A tax deductible bad debt provision can be created only to the extent of the excess of amounts receivable over amounts payable (if any) to the same counterparty.
Entities may deduct expenditures in the form of property (including cash) donated as charity for tax purposes. Deductions may not exceed 1% of revenues. For this purpose, a new sub-clause was added to Article 265 of the Russian Tax Code.
The new provisions cover relationships that arose on or after 1 January 2020.
Taxpayers may deduct these expenditures if the receiving party (non-profit organisation) falls into one of the following categories:
- Non-profit organisation is included in the Register of Socially Oriented Non-Profit Organisations and has received grants and subsidies since 2017.
- Non-profit organisation is a faith-based organisation.
- Non-profit organisation has been affected by the COVID-19 crisis.
The rules for creating the Register of Socially Oriented Non-Profit Organisations are to be approved by the Russian government, so this mechanism will work only after the government passes a set of bylaws and regulations.
Research and development (R&D) expenses
R&D expenses (including R&D with a negative result) are deductible within one year after completion. Certain R&D expenses may be deducted using a coefficient of 1.5. The list of R&D categories eligible for super deduction is determined by the Russian government. A provision for future R&D expenses may be created for tax purposes.
Expenses related to all types of obligatory insurance are deductible and subject to government tariff limitations, wherever established. Voluntary insurance expenses are deductible to the extent that they relate to the insurance of damage and losses related to certain classes of assets, and the insurance of construction activity risks. Contract liability insurance expenses are deductible to the extent that such insurance is required by an international treaty to which Russia is a party or a generally accepted international trade custom.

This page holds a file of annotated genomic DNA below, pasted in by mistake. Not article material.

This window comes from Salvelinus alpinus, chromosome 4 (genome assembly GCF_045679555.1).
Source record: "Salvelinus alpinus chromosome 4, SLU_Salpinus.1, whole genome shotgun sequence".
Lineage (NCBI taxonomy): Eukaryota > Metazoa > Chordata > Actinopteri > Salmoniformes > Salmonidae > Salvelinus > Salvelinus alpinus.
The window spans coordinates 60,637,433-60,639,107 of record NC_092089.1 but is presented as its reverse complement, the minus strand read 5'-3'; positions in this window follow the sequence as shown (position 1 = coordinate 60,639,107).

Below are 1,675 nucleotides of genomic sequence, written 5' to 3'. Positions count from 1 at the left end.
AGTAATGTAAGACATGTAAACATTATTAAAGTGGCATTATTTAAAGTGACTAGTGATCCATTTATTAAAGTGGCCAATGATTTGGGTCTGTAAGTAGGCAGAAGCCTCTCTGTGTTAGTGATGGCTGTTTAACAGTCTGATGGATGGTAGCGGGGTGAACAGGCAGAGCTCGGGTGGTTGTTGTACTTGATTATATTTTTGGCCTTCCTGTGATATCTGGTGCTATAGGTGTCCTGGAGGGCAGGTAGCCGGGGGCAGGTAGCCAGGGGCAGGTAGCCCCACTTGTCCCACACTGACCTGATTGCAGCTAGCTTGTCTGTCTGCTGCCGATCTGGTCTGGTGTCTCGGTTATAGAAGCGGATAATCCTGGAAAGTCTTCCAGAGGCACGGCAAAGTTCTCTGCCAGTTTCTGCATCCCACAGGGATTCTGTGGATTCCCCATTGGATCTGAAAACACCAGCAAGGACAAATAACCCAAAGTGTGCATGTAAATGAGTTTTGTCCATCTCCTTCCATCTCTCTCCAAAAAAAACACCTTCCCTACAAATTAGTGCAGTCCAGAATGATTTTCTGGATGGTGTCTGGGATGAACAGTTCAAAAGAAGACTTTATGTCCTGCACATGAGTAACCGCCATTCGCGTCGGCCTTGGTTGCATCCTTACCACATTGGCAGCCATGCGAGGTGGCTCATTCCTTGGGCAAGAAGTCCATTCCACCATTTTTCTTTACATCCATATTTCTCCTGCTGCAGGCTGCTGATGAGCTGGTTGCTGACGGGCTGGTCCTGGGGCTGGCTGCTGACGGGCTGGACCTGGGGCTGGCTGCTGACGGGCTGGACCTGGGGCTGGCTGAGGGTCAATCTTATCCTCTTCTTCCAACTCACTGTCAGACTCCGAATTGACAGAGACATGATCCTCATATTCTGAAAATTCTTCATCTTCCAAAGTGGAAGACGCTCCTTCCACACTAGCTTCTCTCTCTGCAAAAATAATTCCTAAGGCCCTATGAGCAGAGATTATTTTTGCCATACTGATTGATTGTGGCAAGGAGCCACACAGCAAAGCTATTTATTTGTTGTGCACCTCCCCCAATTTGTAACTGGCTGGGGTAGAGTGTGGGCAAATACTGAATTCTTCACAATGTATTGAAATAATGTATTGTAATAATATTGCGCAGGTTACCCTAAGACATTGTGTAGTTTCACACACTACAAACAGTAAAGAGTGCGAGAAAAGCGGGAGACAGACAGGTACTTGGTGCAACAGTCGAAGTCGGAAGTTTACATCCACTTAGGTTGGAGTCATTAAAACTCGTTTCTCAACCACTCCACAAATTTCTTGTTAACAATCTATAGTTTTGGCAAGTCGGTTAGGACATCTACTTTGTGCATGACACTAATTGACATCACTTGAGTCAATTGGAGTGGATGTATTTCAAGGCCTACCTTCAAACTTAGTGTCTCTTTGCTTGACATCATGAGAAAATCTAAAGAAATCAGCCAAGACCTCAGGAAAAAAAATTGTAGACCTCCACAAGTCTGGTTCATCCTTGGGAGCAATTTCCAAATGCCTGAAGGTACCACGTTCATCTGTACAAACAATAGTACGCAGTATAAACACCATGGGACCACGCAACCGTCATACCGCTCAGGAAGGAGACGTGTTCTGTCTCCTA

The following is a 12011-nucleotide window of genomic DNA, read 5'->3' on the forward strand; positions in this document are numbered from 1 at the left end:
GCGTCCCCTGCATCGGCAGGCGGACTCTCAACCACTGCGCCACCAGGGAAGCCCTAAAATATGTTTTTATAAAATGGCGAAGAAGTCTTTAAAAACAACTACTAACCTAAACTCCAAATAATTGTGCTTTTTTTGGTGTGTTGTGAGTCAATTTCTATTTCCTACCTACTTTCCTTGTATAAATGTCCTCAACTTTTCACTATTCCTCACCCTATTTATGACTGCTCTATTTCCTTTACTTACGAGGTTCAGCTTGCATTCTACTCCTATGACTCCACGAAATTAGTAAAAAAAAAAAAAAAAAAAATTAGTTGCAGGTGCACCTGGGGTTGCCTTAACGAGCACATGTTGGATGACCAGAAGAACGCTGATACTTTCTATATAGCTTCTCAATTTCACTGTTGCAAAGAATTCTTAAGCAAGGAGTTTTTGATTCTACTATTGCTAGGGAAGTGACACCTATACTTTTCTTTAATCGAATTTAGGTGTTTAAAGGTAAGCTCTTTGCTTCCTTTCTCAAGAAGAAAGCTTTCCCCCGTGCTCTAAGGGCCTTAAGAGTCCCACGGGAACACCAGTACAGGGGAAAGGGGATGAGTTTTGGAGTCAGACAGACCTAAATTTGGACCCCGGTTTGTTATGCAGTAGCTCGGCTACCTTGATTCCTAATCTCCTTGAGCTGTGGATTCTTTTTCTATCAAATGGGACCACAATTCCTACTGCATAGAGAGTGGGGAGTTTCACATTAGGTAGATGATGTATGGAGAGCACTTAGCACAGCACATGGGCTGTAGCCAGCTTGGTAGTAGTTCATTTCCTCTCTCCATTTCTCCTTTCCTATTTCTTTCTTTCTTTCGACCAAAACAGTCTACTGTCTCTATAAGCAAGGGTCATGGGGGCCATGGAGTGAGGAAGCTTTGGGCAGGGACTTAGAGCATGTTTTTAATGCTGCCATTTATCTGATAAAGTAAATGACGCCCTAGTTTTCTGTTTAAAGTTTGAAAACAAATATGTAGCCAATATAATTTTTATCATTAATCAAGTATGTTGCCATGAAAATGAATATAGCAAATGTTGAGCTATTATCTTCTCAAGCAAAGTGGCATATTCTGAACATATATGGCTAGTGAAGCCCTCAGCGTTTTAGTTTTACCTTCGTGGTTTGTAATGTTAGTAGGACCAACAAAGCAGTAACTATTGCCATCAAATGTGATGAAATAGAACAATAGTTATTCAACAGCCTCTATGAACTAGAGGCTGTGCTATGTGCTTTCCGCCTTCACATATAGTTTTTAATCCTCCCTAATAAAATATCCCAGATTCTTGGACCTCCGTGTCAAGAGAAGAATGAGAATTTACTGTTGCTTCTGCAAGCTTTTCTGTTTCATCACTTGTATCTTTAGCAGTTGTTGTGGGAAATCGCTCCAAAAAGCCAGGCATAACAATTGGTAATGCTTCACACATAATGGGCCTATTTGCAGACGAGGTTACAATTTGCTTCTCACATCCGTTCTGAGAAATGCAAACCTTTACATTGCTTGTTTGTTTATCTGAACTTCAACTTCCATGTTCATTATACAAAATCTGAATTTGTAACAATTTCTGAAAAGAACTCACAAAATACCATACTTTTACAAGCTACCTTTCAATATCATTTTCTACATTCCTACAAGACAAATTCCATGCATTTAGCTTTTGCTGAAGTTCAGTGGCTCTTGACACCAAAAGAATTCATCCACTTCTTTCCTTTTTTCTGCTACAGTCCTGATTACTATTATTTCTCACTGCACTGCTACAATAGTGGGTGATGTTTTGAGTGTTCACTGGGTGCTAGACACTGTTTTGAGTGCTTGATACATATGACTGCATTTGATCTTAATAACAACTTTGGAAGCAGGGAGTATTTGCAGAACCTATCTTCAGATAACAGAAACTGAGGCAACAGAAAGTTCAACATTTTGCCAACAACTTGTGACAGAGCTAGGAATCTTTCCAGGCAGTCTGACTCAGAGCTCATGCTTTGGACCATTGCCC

Long-term life and pension insurance is deductible within a limit of 12% of the payroll fund. Voluntary medical insurance is deductible within a limit of 6% of the payroll fund.
Fines and penalties
Fines and penalties paid to contractors for violating contractual terms may be deducted for tax purposes.
Fines and penalties paid to a government budget are not deductible.
Taxes paid by a taxpayer, as well as social contributions of employers, are deductible for tax purposes. Trade levies are credited against CIT.
Net operating and capital losses
The amount of a recognised loss of prior periods cannot exceed 50% of the current year tax base for CIT purposes. This limitation applies from 1 January 2017 up to 31 December 2021.
The loss may be carried forward until fully utilised. Carryback of losses is not allowed.
Losses from the sale of fixed assets are recognised evenly during the remaining useful life.
Losses and income from different tax baskets are determined separately (see Capital gains in the Income determination section for more details).
In order to utilise losses upon reorganisations, a business purpose test should be met. If the test fails, the losses available at the level of the merged company should be written off and could be used for tax purposes.
Payments to foreign affiliates
There are no special tax provisions with respect to the deductibility of payments to foreign affiliates for services provided. They may be deducted in full if general deductibility criteria are met. Charges with respect to administrative support provided by foreign affiliates may be deductible. However, due care should be taken with regard to the documents used to support the nature and actual receipt of service.